Coming soon!

I’ve long thought about starting a Clojure podcast, but I guess it took Twitter peer pressure to make me get off my butt and do something about it (hi, Michael & Alex!).

I certainly enjoyed podcasting for the short time that I tried it, and it seems like the broader Clojure community could use some auxiliary informational and entertainment material out there.  Not all of us can lurk on IRC or read Clojure blogs all day — and after all, there is something very humanizing and enriching about being able to have some kind of palpable contact with birds of a feather, even if it is only hearing the voice of the author of that cool new Clojure library.

Ironically, the first post here has no audio — but only because I first want to hear from anyone potentially interested in a Clojure podcast:

  1. What would you like to hear about?
  2. Who (or, what sorts of people) would you like to hear from?
  3. How do you prefer to get podcast content (iTunes, other RSS, SoundCloud, embedded flash player…)?

I have a variety of ideas re: format, topics (both one-off and recurring), “segments”, and so on, but I want to listen to what you have to say first.

25 Comments on “Coming soon!”

  1. Alex Miller says:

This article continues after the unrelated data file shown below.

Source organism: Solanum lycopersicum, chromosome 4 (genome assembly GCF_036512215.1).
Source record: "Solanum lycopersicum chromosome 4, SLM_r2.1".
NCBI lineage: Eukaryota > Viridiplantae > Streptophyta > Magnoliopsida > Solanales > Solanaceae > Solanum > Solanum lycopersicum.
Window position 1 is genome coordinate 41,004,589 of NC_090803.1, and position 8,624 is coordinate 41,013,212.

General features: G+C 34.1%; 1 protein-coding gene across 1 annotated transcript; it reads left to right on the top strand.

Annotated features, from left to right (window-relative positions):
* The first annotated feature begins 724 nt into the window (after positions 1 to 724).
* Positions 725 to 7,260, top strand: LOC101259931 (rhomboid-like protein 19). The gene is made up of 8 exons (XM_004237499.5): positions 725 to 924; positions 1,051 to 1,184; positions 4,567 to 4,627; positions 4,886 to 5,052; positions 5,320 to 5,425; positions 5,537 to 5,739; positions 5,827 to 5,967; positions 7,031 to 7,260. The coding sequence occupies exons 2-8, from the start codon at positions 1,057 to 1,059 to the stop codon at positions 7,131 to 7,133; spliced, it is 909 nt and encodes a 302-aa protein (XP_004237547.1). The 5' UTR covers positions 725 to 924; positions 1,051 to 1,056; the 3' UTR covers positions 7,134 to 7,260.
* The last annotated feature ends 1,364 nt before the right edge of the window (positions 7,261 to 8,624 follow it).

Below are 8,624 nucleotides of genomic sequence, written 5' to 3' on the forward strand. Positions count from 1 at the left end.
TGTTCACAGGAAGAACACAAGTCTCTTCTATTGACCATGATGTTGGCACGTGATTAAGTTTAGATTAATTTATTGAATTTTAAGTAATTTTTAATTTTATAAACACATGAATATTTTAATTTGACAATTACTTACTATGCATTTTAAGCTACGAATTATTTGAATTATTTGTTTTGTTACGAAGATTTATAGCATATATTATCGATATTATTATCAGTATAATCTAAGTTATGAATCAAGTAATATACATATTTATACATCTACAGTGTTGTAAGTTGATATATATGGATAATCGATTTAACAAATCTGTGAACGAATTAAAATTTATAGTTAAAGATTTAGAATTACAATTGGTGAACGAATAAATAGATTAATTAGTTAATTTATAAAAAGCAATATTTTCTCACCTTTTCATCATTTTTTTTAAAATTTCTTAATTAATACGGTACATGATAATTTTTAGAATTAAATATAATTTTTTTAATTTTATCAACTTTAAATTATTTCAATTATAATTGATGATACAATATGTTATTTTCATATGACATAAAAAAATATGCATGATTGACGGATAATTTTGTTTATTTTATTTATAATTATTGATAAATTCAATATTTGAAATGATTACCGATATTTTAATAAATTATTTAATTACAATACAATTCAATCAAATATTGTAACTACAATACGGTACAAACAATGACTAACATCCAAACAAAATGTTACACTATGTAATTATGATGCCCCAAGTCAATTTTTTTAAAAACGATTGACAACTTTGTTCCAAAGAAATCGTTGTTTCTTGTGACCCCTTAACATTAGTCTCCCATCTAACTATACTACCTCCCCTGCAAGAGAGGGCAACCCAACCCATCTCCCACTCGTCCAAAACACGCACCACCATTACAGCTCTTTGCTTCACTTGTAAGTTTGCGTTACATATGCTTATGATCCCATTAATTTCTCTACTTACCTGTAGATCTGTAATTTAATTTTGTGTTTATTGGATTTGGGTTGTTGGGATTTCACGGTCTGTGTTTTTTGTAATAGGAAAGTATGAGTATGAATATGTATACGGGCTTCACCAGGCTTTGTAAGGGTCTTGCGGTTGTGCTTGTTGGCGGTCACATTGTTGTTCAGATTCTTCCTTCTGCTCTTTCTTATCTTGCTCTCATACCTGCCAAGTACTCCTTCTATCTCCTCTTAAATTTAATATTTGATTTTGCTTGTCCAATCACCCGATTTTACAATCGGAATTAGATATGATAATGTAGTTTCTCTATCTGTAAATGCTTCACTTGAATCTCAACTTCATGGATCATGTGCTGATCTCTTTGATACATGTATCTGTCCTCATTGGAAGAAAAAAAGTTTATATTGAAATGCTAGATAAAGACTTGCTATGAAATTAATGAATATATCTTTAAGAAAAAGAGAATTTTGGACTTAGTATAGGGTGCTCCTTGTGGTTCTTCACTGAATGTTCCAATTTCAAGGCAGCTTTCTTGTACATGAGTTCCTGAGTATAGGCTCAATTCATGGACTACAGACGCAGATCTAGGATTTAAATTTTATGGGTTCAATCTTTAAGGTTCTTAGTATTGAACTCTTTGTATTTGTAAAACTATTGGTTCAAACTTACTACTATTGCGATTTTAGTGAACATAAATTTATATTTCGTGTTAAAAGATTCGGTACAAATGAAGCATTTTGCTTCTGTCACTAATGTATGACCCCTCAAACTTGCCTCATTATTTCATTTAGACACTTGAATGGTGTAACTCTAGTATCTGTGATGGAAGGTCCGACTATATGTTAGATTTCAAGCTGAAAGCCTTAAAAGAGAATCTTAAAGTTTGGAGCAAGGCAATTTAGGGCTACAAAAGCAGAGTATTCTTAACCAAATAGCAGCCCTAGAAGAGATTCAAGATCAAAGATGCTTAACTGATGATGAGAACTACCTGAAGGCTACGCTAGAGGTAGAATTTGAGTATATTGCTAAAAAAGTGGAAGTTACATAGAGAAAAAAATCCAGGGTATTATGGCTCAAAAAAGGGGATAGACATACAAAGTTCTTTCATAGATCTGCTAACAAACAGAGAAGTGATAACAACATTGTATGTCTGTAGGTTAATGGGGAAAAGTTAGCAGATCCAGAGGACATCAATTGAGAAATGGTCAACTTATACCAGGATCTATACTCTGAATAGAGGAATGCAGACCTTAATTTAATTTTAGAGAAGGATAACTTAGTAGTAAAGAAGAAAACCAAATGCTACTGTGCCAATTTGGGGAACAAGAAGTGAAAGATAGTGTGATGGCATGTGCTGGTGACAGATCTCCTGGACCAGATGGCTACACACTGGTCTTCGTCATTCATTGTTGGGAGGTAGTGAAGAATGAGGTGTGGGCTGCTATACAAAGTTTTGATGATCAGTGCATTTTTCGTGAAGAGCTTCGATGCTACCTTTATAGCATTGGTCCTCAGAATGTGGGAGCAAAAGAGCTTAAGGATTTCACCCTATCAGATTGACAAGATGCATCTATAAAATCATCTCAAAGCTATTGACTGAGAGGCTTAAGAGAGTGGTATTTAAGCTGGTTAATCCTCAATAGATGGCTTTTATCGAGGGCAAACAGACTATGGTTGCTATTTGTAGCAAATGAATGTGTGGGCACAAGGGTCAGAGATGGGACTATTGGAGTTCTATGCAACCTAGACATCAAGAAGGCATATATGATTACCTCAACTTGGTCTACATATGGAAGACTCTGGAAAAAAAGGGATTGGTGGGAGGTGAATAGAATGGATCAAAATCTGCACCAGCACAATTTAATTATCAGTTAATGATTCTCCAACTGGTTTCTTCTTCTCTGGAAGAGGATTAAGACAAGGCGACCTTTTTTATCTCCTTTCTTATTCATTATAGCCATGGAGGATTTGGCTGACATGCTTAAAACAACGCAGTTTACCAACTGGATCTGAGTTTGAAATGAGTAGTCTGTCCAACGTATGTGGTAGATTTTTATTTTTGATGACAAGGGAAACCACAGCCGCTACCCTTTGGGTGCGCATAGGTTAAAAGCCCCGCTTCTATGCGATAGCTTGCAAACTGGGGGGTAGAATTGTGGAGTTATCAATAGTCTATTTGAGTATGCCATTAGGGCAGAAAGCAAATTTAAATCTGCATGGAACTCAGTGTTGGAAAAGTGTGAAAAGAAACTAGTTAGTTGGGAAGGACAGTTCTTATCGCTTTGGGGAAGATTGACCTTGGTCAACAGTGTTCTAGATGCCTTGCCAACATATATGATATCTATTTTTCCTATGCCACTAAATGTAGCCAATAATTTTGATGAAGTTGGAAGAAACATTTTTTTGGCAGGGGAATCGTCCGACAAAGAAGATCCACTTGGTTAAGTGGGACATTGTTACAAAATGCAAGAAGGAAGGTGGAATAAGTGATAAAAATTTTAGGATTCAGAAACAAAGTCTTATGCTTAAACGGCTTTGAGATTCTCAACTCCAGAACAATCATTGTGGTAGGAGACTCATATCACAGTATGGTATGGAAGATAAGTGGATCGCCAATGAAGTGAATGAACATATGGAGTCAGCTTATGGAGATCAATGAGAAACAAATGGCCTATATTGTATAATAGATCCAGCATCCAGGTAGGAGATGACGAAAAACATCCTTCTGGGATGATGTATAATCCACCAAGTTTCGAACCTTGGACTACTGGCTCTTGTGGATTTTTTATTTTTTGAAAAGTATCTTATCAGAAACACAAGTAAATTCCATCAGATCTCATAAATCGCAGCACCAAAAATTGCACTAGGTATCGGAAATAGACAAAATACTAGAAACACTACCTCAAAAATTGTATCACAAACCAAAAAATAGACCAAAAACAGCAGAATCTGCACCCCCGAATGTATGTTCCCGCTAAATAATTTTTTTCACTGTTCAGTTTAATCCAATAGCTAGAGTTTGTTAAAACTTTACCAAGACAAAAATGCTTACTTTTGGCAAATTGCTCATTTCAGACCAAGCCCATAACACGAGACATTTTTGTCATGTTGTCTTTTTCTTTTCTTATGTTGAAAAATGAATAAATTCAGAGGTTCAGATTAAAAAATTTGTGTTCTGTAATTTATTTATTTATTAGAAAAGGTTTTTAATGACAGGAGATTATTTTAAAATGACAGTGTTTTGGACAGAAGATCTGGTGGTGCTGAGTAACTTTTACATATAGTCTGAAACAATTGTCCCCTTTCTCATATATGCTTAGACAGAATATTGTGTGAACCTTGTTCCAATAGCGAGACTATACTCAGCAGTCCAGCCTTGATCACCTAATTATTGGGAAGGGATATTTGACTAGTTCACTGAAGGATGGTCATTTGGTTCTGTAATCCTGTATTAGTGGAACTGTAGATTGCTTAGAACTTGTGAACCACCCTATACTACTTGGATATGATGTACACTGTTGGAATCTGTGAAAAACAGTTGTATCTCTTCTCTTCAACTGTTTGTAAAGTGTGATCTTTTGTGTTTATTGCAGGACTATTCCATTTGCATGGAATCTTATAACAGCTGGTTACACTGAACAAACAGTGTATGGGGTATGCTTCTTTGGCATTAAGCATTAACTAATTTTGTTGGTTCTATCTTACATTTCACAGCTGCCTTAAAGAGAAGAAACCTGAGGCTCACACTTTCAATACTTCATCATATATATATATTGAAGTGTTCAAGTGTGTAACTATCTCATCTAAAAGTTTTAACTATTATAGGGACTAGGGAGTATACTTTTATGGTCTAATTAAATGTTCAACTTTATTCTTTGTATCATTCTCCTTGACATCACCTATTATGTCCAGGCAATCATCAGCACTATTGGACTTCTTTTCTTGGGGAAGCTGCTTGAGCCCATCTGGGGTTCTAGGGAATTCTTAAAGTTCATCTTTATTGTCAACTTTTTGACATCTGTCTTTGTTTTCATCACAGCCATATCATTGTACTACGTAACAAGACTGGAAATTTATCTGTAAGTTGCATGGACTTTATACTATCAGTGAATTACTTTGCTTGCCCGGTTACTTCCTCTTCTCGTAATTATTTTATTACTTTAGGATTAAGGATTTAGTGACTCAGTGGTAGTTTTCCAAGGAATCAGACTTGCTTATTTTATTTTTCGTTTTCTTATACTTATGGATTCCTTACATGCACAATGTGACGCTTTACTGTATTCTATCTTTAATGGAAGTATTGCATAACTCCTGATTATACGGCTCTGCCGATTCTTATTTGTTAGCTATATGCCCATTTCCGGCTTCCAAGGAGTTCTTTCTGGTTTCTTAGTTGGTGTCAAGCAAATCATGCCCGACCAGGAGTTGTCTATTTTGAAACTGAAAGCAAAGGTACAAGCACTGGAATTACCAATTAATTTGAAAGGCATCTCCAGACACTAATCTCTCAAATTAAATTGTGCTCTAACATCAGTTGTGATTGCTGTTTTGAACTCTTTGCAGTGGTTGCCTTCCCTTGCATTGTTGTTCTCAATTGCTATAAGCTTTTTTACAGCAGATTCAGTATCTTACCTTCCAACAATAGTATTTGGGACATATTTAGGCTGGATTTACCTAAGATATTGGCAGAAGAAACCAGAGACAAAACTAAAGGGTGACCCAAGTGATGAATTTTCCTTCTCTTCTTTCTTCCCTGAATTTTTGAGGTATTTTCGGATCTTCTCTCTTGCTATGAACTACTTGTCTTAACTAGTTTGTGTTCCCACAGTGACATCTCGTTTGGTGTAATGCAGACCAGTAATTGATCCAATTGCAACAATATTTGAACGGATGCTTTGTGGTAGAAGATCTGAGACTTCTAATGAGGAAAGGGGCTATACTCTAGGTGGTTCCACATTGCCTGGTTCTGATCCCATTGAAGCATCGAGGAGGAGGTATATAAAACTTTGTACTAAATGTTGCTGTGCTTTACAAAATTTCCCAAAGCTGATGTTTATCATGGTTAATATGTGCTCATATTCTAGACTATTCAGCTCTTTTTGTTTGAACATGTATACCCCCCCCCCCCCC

Very cool!

    1/2) Conversations with people putting out all the new Clojure libs (for instance: Korma). Discussions with /core folks working on specific new features (for instance: 1.3 record changes). Inspiring other people in or out of the Clojure community.

    3) RSS.

  2. Michael says:

    Two segments I would suggest are mentioning of open source Clojure projects (say a couple every episode) and open positions for developers familiar with and interested in Clojure.

    Speaking of subjects, they tend to come up naturally if you invite interesting people. Adoption stories are of particular interest to me.

  3. narkisr says:

    A would suggest a section about obscure and useful functions :),

    “Function of the day”

  4. Firstly, I find software engineering radio a good model:

    In no particular order:

    * a news section – what blasphemy has rich hickey recently committed? What the hell is immutant? What is korma?

    * analysis – subtly different from news, dig a little deeper into the same topics. Does rich hickey really hate testing, or was he making a different point? What kind of organization would be interested in immutant? What
    distinguishes korma from clojureql?

    * interviews – with anyone and everyone.

  5. Kurt Harriger says:

    Sure i would be interested. I think some interesting topic for beginners would be introduction to some of the more popular libraries available, ring for example. There is the java way to do stuff which is still possible thanks to the great interopability, but then there is the clojure way to do things. Sometimes it can be difficult to find great libraries that do things the clojure way. For example, if you were starting a greenfield project and needed a scaleable nosql datastore which one has the most clojure like api?

  6. Brian Rowe says:

    I would like to hear about strategies that seasoned lisp coders use to maximize productivity. Specifically, how they use the repl and other features unique to lisp are of interest.

  7. fogus says: